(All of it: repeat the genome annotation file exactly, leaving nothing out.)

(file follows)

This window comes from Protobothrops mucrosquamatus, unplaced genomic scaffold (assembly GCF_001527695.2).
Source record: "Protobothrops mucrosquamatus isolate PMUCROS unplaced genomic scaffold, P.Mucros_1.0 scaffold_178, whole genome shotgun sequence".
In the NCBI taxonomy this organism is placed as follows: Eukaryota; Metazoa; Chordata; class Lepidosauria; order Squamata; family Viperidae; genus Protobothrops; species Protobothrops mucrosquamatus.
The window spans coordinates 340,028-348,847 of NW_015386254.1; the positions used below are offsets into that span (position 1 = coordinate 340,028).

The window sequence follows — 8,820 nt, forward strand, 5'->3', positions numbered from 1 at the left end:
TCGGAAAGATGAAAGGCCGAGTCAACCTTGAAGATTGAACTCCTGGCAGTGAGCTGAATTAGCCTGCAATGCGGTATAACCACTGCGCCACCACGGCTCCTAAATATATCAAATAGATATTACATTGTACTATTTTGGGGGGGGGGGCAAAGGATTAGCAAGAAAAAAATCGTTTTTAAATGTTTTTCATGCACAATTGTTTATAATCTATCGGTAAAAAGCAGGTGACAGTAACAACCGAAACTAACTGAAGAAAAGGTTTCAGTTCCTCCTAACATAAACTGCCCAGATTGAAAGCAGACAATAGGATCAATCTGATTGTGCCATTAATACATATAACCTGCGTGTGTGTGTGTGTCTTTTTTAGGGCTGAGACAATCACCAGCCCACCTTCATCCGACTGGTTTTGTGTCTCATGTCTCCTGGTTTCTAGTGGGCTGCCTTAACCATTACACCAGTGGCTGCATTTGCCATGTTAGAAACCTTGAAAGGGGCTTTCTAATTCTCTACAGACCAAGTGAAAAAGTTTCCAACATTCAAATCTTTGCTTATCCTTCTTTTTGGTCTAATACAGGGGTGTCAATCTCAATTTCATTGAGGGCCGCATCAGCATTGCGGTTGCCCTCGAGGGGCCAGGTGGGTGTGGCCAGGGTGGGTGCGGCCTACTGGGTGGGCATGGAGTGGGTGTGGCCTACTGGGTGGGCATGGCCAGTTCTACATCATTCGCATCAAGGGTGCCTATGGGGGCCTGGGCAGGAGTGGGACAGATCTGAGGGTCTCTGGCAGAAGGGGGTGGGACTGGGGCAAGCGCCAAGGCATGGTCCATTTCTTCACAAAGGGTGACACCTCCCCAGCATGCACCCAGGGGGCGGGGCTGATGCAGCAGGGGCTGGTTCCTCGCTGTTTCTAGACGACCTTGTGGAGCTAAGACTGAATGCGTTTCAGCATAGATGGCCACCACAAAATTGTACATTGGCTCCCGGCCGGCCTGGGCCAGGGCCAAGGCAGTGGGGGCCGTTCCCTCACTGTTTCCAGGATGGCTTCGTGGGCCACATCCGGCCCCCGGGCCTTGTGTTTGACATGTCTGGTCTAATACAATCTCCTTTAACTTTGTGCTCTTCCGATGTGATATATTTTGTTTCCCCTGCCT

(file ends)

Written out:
This window comes from Protobothrops mucrosquamatus, unplaced genomic scaffold (assembly GCF_001527695.2).
Source record: "Protobothrops mucrosquamatus isolate PMUCROS unplaced genomic scaffold, P.Mucros_1.0 scaffold_178, whole genome shotgun sequence".
In the NCBI taxonomy this organism is placed as follows: Eukaryota; Metazoa; Chordata; class Lepidosauria; order Squamata; family Viperidae; genus Protobothrops; species Protobothrops mucrosquamatus.
The window spans coordinates 340,028-348,847 of NW_015386254.1; the positions used below are offsets into that span (position 1 = coordinate 340,028).

The window sequence follows — 8,820 nt, forward strand, 5'->3', positions numbered from 1 at the left end:
TCGGAAAGATGAAAGGCCGAGTCAACCTTGAAGATTGAACTCCTGGCAGTGAGCTGAATTAGCCTGCAATGCGGTATAACCACTGCGCCACCACGGCTCCTAAATATATCAAATAGATATTACATTGTACTATTTTGGGGGGGGGGGCAAAGGATTAGCAAGAAAAAAATCGTTTTTAAATGTTTTTCATGCACAATTGTTTATAATCTATCGGTAAAAAGCAGGTGACAGTAACAACCGAAACTAACTGAAGAAAAGGTTTCAGTTCCTCCTAACATAAACTGCCCAGATTGAAAGCAGACAATAGGATCAATCTGATTGTGCCATTAATACATATAACCTGCGTGTGTGTGTGTGTCTTTTTTAGGGCTGAGACAATCACCAGCCCACCTTCATCCGACTGGTTTTGTGTCTCATGTCTCCTGGTTTCTAGTGGGCTGCCTTAACCATTACACCAGTGGCTGCATTTGCCATGTTAGAAACCTTGAAAGGGGCTTTCTAATTCTCTACAGACCAAGTGAAAAAGTTTCCAACATTCAAATCTTTGCTTATCCTTCTTTTTGGTCTAATACAGGGGTGTCAATCTCAATTTCATTGAGGGCCGCATCAGCATTGCGGTTGCCCTCGAGGGGCCAGGTGGGTGTGGCCAGGGTGGGTGCGGCCTACTGGGTGGGCATGGAGTGGGTGTGGCCTACTGGGTGGGCATGGCCAGTTCTACATCATTCGCATCAAGGGTGCCTATGGGGGCCTGGGCAGGAGTGGGACAGATCTGAGGGTCTCTGGCAGAAGGGGGTGGGACTGGGGCAAGCGCCAAGGCATGGTCCATTTCTTCACAAAGGGTGACACCTCCCCAGCATGCACCCAGGGGGCGGGGCTGATGCAGCAGGGGCTGGTTCCTCGCTGTTTCTAGACGACCTTGTGGAGCTAAGACTGAATGCGTTTCAGCATAGATGGCCACCACAAAATTGTACATTGGCTCCCGGCCGGCCTGGGCCAGGGCCAAGGCAGTGGGGGCCGTTCCCTCACTGTTTCCAGGATGGCTTCGTGGGCCACATCCGGCCCCCGGGCCTTGTGTTTGACATGTCTGGTCTAATACAATCTCCTTTAACTTTGTGCTCTTCCGATGTGATATATTTTGTTTCCCCTGCCT